The modern single-handheld bee smoker was invented in 1875 by Moses Quinby, the first commercial beekeeper in the USA. Quinby's device, with a bellows attached to a tin burner, vastly improved previous methods of blowing smoke onto beehives, a practice that has gone on since the ancient Egyptian civilizations, and probably even earlier.
According to Wikipedia:
The fact that smoke calms bees has been known since ancient times; however, the scientific explanation was unknown until the 20th century and is still not fully understood. Smoke masks alarm pheromones (which include various chemicals, e.g., isopentyl acetate) that are released by guard bees or bees that are injured during a beekeeper's inspection. The smoke creates an opportunity for the beekeeper to open the beehive and work while the colony's defensive response is interrupted. In addition, smoke initiates a feeding response in anticipation of possible hive abandonment due to fire. When a bee consumes honey the bee's abdomen distends, making it difficult to make the necessary flexes to sting. (The latter has always been the primary explanation of the smoker's effect, since this behavior of bees is easily observable.)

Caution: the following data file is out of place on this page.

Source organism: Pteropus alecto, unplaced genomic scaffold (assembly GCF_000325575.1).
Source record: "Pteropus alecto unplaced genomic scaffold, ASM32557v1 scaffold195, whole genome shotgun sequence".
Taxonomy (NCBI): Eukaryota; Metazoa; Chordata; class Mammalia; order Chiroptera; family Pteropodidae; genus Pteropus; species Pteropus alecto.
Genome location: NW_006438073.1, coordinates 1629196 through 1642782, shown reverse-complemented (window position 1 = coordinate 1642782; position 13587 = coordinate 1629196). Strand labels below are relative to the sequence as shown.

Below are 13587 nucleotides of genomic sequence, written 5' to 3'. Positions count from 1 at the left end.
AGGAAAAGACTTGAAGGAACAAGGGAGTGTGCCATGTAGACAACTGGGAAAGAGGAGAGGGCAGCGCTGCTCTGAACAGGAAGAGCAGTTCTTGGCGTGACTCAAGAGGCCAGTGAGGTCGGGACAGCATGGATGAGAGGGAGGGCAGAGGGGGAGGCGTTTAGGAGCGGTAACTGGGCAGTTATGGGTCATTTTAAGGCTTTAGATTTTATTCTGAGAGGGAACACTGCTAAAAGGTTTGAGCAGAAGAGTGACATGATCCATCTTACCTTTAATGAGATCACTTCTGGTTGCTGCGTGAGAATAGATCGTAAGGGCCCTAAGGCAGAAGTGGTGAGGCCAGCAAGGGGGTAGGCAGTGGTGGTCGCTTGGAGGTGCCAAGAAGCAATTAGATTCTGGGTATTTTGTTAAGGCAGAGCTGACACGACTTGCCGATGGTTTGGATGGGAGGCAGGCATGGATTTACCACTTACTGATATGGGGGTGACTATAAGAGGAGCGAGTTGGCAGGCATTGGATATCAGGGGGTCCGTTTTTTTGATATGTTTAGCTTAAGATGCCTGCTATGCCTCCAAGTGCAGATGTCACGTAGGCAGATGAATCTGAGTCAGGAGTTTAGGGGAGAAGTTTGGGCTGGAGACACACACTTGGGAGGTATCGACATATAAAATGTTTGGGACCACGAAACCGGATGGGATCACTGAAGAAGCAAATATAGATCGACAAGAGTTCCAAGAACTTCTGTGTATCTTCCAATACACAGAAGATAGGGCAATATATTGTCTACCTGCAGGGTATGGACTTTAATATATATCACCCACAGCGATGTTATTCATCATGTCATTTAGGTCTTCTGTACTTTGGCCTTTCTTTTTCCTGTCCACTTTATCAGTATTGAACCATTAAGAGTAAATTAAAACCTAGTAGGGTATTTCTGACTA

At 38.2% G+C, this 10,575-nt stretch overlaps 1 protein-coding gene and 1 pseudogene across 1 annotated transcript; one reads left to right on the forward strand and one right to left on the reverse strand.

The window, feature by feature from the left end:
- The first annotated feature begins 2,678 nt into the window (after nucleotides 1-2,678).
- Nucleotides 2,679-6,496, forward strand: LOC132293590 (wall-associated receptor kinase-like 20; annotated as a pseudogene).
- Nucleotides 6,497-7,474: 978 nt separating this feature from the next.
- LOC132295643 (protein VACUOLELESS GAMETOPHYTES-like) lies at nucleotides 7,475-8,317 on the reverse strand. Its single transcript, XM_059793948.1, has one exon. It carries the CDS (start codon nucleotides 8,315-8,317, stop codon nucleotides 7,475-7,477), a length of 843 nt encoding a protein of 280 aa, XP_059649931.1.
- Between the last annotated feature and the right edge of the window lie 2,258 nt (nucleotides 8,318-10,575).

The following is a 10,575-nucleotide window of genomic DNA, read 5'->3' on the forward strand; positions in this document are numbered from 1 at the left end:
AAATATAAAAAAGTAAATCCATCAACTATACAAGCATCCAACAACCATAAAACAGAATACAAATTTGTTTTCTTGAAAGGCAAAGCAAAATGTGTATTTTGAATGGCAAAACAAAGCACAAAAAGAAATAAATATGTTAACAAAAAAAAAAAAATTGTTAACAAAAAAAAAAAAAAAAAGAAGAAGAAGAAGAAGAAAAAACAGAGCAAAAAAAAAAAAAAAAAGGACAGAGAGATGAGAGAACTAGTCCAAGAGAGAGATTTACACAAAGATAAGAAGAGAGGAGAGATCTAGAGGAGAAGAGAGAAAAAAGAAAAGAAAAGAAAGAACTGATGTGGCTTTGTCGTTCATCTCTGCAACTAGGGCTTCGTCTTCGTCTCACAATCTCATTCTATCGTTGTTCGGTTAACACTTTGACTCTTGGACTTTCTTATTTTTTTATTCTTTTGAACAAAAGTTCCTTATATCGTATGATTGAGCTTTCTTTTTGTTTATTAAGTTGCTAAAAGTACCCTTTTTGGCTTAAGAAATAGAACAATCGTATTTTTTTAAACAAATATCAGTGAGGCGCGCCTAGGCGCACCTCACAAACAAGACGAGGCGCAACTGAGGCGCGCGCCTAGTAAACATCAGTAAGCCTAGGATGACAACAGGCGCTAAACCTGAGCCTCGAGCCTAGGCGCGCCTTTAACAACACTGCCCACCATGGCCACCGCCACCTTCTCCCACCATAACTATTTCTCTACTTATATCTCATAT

Smoke is of limited use with a swarm, partly because swarms have no honey stores to feed on. It is usually not needed, either, since swarms tend to be less defensive as they have no home to defend, and a fresh swarm will have fed well at the hive it left behind.
Remind me to get around to inventing a musical bee smoker that plays like a miniature squeeze box/concertina when the bellows are pressed.
(Pictured above: a Steampunk bee smoker from Dreadnought Designs)